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Naming Beneficiaries and Estate Planning

Choosing beneficiaries is an important step in filling out financial documents. Here’s how to make sure the right people will benefit from your estate.

Many financial documents provide space for you to designate a beneficiary who will receive the money involved in the event of your death. These documents include life insurance policies, annuities and retirement savings programs such as IRAs, 401 (k) accounts, 403(b) accounts, and Keogh plans for the self-employed. Several states also allow you to designate beneficiaries for bank and securities accounts.

Unfortunately, a good many people either leave the beneficiary space blank, or scribble the first name that comes to mind without giving much consideration to the matter. This could turn out to be one of the biggest financial mistakes they ever make.

If you don’t bother to name a beneficiary, you could be allowing the state legislature of wherever you live to make that decision for you. If you name no one, a judge who knows nothing about you will choose your beneficiaries according to the laws of inheritance of your state. These could be far different from what you would have preferred.

If you name beneficiaries but choose them wrong, you can cause unnecessary pain for your loved ones. Frayed family feelings often occur because the account holder or insured person forgets to change a named beneficiary after a marriage, divorce or birth of a child.

Suppose, for example, a young man receives a life-insurance policy as an employment benefit on his first job. Being single and romantically inclined, he names his current girlfriend as his beneficiary. They soon break up and eventually marry others, but no one remembers to notify the insurance company. When the fellow dies many years later, his wife is anguished to learn that he apparently never got over his first love, because he left his insurance to her.

Some such mishaps are bittersweet. Others can be tragic. Indeed, most estate planners can recall dozens of sad variations on this theme, including people who go through an acrimonious divorce but fail to remove their ex-spouse as beneficiary of their retirement account, and folks who intend all their children to benefit equally but never get around to adding the younger children to the beneficiary form, thereby inadvertently leaving everything to the older ones who happened to be mentioned by name.

People are sometimes surprised to learn that these mix-ups can occur even when someone’s true intentions are made perfectly clear in the person’s will. The fact is, life insurance proceeds and retirement benefits generally pass outside the will, so your will could say that you leave everything to your second husband, but if your first husband is still named as beneficiary of your IRA, your present family will never see a penny of those funds.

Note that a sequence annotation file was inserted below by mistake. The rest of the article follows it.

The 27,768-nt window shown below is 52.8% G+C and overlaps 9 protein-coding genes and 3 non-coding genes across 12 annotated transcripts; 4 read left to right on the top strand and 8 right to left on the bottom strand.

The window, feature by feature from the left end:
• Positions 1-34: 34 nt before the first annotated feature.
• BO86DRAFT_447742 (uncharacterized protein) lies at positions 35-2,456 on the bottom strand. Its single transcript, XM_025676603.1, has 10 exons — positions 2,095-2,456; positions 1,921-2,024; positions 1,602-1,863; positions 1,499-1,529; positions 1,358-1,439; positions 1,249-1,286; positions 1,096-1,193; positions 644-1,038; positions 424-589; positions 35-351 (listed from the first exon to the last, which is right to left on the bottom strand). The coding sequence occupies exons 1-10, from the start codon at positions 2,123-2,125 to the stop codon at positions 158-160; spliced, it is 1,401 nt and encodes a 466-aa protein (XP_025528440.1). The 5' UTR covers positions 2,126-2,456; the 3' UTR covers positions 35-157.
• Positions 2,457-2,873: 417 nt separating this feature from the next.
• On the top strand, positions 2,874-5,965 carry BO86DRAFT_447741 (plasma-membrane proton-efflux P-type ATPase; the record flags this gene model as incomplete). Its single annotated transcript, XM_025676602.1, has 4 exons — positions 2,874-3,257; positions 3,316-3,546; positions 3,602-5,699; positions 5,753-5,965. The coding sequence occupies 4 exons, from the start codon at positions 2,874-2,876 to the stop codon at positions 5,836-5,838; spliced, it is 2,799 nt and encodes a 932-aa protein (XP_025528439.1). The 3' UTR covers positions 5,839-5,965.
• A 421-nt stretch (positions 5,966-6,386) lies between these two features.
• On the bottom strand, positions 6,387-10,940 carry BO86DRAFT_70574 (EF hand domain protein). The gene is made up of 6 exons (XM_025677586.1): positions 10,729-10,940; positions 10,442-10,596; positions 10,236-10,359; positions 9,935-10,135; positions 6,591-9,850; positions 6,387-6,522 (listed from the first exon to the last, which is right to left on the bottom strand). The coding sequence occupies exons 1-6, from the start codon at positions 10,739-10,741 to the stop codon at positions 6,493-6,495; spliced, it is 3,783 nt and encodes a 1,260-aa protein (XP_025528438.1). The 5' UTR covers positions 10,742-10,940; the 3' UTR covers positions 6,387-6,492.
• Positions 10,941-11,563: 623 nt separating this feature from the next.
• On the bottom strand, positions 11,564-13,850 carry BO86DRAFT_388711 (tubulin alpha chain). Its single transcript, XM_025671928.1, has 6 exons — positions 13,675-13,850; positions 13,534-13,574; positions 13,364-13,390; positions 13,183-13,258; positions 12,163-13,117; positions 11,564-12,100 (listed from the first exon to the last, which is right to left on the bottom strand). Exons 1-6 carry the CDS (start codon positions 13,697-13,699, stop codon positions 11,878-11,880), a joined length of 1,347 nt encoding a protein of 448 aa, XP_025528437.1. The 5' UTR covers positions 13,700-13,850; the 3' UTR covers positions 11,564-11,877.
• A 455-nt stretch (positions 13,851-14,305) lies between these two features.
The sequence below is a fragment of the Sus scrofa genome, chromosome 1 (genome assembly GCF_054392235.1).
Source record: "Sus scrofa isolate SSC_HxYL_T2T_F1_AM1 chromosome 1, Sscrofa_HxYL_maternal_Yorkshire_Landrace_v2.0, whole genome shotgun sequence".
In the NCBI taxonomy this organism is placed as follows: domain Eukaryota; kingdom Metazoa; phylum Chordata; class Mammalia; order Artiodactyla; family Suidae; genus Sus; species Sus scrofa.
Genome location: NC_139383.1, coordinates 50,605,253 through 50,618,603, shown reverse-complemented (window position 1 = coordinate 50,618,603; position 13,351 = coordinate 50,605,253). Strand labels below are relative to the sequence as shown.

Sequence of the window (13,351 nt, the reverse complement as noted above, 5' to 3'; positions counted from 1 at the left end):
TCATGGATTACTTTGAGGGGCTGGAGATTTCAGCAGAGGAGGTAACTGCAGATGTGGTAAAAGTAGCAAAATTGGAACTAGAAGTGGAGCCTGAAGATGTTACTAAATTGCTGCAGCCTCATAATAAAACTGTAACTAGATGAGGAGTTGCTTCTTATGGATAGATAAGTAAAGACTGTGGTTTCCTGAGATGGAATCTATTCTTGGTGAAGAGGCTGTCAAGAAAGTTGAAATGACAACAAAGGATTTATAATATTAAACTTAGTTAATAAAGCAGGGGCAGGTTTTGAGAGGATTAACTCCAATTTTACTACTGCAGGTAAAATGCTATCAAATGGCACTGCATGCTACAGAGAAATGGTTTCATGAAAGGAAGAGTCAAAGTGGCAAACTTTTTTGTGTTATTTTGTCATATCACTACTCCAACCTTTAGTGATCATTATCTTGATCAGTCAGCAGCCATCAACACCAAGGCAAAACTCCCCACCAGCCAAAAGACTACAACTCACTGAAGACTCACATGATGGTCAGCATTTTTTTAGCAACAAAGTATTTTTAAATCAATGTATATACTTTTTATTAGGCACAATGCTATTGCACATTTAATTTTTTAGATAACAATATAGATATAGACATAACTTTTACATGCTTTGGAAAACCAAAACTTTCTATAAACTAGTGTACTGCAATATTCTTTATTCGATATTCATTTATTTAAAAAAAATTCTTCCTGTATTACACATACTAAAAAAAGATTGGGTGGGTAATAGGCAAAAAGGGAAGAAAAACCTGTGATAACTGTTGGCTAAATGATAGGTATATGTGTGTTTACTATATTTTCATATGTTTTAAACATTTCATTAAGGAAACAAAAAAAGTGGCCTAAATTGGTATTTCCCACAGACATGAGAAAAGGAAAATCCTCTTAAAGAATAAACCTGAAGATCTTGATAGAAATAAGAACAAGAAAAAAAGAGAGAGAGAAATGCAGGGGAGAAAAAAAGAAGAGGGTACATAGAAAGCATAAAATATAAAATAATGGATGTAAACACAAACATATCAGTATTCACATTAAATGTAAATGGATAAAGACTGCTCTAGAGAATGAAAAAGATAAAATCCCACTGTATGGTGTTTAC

Naming your estate as beneficiary can prevent problems like this, but it also could end up costing your heirs more in fees and/or taxes, so competent professional advice is essential before making such a change.

To avoid all the headaches and heartaches that can arise when beneficiaries are poorly chosen, make certain that the beneficiaries named on your policies and accounts really are the people you want to benefit. Contact each investment company that is involved, working whenever possible through your broker, insurance agent, or retirement plan administrator at work. Ask for a written copy or a printout of your current beneficiary designation, which will show you who the named beneficiaries of record actually are. At the same time, request the appropriate form for making changes, so you can correct any errors you notice.

Remember that your primary beneficiary can be one person, several people (such as all your children), or an entity like a trust. (If the children are minors, you will need to set up a legal guardianship.) Whoever you choose needs to be clearly and fully named. If, for instance, your children will share the proceeds of a retirement account, you may want to include the full name of each child. You also can use the beneficiary designation space to indicate where you want the funds to go in case your primary beneficiary dies before you. If the primary beneficiary is a single individual, it is a good plan to name a secondary or contingent beneficiary to stand next in line. If your siblings or your children are collectively the primary beneficiary, decide what you want to happen in case one or more of them does not survive you.

If you want a deceased person’s share to pass to his or her children, you may hear the shorthand Latin phrase “per stirpes”, which means that the children of the deceased move up the inheritance ladder to take their deceased parents place. If you would rather have your surviving siblings or children divide the deceased person’s share, the Latin phrase ‘per capita’ means that everything goes to whoever is left in the original group.

The form you are sent may not have enough room to name all the primary and secondary beneficiaries you have in mind. If necessary, write in the margins, use the back of the form, or attach extra sheets of paper, but never, never trim your beneficiary designations just to fit the space provided.

From here on, pay special attention to any paperwork that requires you to name a beneficiary. Even if the investment involved seems too small to worry about today, it could grow into significance tomorrow.

(Note: The information in this article is intended to be general in nature. Plan to discuss your particular circumstances with an attorney for how this might apply to you.)